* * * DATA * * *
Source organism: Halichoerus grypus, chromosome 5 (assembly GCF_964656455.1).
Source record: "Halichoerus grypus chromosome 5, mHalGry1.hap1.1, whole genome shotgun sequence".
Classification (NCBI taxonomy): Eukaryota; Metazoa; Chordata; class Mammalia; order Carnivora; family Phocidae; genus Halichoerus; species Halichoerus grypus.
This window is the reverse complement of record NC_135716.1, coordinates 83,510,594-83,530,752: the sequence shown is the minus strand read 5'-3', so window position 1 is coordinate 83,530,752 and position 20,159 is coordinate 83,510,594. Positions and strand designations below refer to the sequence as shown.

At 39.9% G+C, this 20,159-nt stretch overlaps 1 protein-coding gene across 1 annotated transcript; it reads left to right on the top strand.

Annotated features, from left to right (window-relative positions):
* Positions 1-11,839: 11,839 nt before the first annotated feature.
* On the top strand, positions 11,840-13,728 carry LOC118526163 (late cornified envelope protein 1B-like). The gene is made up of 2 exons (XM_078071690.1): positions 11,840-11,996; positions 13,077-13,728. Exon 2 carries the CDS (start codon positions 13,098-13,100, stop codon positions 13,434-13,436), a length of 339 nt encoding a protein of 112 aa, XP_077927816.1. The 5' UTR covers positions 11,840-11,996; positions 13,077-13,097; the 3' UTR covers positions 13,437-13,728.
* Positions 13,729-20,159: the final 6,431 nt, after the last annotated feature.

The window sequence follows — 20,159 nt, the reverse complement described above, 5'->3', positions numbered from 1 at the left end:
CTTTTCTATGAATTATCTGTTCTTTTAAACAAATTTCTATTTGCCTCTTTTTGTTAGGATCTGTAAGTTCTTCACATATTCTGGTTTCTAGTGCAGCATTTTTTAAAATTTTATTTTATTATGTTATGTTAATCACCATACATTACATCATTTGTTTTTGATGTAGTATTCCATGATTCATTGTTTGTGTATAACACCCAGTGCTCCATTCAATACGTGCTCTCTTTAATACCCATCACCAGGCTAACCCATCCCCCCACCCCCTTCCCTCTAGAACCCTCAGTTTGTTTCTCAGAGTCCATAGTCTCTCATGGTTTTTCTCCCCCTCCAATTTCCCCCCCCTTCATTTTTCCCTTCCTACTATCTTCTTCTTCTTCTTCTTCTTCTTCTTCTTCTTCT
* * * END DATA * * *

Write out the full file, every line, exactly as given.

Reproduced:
Source organism: Halichoerus grypus, chromosome 5 (assembly GCF_964656455.1).
Source record: "Halichoerus grypus chromosome 5, mHalGry1.hap1.1, whole genome shotgun sequence".
Classification (NCBI taxonomy): Eukaryota; Metazoa; Chordata; class Mammalia; order Carnivora; family Phocidae; genus Halichoerus; species Halichoerus grypus.
This window is the reverse complement of record NC_135716.1, coordinates 83,510,594-83,530,752: the sequence shown is the minus strand read 5'-3', so window position 1 is coordinate 83,530,752 and position 20,159 is coordinate 83,510,594. Positions and strand designations below refer to the sequence as shown.

At 39.9% G+C, this 20,159-nt stretch overlaps 1 protein-coding gene across 1 annotated transcript; it reads left to right on the top strand.

Annotated features, from left to right (window-relative positions):
* Positions 1-11,839: 11,839 nt before the first annotated feature.
* On the top strand, positions 11,840-13,728 carry LOC118526163 (late cornified envelope protein 1B-like). The gene is made up of 2 exons (XM_078071690.1): positions 11,840-11,996; positions 13,077-13,728. Exon 2 carries the CDS (start codon positions 13,098-13,100, stop codon positions 13,434-13,436), a length of 339 nt encoding a protein of 112 aa, XP_077927816.1. The 5' UTR covers positions 11,840-11,996; positions 13,077-13,097; the 3' UTR covers positions 13,437-13,728.
* Positions 13,729-20,159: the final 6,431 nt, after the last annotated feature.

The window sequence follows — 20,159 nt, the reverse complement described above, 5'->3', positions numbered from 1 at the left end:
CTTTTCTATGAATTATCTGTTCTTTTAAACAAATTTCTATTTGCCTCTTTTTGTTAGGATCTGTAAGTTCTTCACATATTCTGGTTTCTAGTGCAGCATTTTTTAAAATTTTATTTTATTATGTTATGTTAATCACCATACATTACATCATTTGTTTTTGATGTAGTATTCCATGATTCATTGTTTGTGTATAACACCCAGTGCTCCATTCAATACGTGCTCTCTTTAATACCCATCACCAGGCTAACCCATCCCCCCACCCCCTTCCCTCTAGAACCCTCAGTTTGTTTCTCAGAGTCCATAGTCTCTCATGGTTTTTCTCCCCCTCCAATTTCCCCCCCCTTCATTTTTCCCTTCCTACTATCTTCTTCTTCTTCTTCTTCTTCTTCTTCTTCTTCT